Researchers working near the shore of a dried-up lake basin in southeastern Australia have taken a giant leap backward in time. They've uncovered the largest known collection of Stone Age human footprints.
The 124-or-more human-foot impressions, as well as a few prints left by kangaroos and other animals, originated between 23,000 and 19,000 years ago in a then-muddy layer of silt and clay, say archaeologist Steve Webb of Australia's Bond University in Robina and his colleagues. Their report appears in the January Journal of Human Evolution.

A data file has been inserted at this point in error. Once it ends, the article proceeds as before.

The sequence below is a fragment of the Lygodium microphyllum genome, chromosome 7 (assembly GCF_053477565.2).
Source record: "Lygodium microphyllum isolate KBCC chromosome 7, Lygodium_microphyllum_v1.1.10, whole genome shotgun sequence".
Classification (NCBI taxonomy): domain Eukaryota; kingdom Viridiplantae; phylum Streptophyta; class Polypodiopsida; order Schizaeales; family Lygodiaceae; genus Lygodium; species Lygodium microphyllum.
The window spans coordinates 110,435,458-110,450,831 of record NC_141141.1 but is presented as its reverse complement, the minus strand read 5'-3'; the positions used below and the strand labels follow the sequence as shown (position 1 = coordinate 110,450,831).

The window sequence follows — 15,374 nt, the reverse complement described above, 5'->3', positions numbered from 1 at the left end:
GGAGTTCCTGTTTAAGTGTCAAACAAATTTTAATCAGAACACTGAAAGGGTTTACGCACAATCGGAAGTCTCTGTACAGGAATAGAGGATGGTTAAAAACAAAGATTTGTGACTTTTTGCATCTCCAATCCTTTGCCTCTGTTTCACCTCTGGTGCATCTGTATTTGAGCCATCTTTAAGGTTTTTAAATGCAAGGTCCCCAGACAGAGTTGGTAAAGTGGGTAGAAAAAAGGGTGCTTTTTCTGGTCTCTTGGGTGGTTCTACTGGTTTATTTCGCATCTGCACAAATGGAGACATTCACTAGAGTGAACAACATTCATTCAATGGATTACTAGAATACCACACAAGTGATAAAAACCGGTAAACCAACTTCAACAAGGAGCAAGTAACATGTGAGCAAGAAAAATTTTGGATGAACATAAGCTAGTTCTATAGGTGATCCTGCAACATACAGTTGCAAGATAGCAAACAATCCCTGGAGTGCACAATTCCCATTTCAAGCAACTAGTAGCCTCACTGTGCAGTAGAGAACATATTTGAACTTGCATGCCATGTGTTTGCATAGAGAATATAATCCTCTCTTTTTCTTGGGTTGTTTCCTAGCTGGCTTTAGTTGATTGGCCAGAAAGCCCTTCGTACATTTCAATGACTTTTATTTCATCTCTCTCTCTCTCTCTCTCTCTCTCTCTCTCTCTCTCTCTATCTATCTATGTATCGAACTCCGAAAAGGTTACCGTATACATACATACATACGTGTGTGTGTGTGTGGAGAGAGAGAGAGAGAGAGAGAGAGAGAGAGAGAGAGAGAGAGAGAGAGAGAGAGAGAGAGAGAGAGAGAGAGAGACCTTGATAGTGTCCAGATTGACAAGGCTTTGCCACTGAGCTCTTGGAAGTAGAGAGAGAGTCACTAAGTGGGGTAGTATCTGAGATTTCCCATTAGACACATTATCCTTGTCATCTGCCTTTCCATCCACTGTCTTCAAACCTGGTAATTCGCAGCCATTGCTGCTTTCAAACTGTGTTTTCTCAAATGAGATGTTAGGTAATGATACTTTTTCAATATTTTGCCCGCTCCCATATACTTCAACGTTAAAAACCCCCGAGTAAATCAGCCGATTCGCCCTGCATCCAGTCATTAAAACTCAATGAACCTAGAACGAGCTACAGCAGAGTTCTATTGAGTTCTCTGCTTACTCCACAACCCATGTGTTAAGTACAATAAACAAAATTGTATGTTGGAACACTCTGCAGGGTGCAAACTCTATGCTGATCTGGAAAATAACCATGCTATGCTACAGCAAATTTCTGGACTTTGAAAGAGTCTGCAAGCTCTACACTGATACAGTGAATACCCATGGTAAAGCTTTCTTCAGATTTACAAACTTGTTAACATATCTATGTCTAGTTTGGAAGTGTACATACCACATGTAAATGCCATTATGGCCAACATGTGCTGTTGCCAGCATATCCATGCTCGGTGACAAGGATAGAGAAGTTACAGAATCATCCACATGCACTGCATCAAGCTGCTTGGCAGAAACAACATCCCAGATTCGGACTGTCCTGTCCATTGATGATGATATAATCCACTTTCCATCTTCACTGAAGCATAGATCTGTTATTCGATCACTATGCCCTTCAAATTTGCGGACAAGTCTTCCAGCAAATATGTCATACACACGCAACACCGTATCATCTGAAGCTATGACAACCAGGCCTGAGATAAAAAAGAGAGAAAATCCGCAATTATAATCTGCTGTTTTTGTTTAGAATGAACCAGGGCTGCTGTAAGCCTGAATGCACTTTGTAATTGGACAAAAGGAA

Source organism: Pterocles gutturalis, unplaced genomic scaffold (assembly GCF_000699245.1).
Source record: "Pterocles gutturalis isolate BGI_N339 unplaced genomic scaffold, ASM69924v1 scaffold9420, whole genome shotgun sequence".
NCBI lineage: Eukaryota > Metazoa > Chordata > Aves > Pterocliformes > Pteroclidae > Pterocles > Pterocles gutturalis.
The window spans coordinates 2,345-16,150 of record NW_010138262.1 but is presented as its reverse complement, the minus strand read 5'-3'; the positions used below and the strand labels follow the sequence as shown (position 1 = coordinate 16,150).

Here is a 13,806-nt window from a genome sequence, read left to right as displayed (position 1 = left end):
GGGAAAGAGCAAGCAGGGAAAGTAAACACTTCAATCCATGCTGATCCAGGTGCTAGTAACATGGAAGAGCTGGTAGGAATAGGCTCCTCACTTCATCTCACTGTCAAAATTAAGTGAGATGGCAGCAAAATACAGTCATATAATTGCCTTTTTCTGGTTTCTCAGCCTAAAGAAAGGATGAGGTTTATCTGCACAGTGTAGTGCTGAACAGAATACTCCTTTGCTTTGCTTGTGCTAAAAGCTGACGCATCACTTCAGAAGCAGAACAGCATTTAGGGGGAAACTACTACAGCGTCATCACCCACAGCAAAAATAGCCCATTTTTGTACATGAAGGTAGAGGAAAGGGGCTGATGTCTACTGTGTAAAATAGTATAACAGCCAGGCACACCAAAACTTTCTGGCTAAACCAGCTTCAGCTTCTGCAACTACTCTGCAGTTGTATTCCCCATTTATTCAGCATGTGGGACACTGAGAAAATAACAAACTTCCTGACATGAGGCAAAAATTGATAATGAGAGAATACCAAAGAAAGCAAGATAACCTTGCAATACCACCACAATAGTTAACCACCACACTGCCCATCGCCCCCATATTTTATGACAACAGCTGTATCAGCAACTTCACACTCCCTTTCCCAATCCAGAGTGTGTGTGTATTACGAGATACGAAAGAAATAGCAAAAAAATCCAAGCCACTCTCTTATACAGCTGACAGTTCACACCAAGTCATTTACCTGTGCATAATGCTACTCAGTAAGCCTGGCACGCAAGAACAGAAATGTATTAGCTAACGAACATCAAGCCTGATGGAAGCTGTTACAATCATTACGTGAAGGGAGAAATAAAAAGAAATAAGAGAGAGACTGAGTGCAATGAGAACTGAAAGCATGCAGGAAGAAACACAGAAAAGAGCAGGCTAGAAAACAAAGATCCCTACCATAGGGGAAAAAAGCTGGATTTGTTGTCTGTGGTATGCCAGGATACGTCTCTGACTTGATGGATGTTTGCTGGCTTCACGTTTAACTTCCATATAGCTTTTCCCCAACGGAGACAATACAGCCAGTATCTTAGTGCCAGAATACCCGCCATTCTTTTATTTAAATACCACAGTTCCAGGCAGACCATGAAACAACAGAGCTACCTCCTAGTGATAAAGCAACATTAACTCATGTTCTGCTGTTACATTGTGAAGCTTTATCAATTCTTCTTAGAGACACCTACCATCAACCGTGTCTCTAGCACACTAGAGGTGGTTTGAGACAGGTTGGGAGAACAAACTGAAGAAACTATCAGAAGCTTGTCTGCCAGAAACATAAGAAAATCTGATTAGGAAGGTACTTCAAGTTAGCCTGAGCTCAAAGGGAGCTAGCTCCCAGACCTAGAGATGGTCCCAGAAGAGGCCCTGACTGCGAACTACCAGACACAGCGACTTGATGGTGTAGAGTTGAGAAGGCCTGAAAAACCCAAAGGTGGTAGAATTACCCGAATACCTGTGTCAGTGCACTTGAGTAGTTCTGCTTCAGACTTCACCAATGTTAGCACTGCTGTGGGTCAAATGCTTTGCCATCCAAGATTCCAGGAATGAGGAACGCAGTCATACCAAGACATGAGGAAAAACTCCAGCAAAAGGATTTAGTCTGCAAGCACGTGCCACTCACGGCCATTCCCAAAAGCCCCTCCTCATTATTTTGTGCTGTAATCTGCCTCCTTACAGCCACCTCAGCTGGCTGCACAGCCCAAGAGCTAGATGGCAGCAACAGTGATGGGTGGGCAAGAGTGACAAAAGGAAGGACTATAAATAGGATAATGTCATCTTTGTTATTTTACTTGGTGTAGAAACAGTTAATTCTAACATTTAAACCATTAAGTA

The discoveries, which lie in an area consisting of 19 ancient lake basins known as the Willandra Lakes system, provide a unique look at the